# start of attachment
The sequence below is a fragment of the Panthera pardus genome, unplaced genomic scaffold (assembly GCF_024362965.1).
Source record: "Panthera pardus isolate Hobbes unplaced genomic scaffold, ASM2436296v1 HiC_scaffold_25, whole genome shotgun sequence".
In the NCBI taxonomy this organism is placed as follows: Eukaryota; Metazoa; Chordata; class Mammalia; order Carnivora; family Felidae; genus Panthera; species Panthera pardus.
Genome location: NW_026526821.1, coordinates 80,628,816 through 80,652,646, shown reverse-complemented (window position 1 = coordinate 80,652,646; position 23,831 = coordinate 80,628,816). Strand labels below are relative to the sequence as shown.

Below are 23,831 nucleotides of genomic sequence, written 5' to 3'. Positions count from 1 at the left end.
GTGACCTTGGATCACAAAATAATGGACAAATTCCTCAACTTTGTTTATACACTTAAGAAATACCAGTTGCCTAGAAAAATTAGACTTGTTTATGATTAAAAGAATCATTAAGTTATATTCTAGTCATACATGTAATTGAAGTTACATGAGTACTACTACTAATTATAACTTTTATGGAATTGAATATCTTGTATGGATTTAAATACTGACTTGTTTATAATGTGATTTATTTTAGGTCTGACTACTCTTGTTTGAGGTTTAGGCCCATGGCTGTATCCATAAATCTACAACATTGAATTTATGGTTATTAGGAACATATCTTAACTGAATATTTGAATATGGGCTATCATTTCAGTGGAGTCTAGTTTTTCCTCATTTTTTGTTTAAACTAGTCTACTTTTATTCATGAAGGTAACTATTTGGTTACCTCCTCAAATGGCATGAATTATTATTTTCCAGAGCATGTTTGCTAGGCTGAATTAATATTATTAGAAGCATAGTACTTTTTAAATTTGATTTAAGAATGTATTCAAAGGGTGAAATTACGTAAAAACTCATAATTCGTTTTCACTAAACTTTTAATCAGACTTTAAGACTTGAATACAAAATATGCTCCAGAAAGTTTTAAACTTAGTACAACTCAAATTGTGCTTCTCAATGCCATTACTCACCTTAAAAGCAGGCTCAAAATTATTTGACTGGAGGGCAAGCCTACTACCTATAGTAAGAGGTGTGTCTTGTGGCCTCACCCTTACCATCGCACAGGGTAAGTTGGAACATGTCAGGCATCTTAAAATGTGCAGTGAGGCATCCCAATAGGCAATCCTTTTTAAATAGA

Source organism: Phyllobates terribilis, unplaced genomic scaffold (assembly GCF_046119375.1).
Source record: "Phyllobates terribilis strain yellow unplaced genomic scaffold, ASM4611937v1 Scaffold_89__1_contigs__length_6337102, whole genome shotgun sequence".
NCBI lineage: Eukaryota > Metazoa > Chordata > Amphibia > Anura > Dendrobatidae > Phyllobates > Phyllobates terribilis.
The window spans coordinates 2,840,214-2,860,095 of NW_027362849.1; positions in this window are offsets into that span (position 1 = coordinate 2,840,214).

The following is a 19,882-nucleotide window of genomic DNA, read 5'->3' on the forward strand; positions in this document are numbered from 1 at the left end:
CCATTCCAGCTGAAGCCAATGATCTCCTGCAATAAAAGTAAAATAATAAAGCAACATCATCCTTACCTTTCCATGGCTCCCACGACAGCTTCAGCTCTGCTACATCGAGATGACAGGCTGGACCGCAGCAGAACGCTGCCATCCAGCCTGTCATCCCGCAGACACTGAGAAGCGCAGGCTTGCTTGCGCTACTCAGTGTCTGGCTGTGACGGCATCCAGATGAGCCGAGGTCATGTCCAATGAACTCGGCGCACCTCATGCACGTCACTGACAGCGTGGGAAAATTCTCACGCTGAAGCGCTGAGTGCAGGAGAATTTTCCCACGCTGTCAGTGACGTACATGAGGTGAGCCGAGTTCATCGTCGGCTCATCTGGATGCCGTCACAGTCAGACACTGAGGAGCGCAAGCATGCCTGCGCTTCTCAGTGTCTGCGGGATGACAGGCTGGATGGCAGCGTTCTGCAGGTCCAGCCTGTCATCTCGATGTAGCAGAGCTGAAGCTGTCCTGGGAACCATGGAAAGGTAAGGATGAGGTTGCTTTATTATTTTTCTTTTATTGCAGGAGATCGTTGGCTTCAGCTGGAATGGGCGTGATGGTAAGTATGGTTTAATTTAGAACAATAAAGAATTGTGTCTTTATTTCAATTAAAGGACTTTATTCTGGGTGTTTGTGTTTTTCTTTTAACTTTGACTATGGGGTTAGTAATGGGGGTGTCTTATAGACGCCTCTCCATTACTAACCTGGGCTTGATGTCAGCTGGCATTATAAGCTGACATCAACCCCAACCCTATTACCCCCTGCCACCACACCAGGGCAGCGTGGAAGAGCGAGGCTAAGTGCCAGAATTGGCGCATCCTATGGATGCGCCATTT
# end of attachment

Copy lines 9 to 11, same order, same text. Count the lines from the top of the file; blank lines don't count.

NCBI lineage: Eukaryota > Metazoa > Chordata > Amphibia > Anura > Dendrobatidae > Phyllobates > Phyllobates terribilis.
The window spans coordinates 2,840,214-2,860,095 of NW_027362849.1; positions in this window are offsets into that span (position 1 = coordinate 2,840,214).

The following is a 19,882-nucleotide window of genomic DNA, read 5'->3' on the forward strand; positions in this document are numbered from 1 at the left end: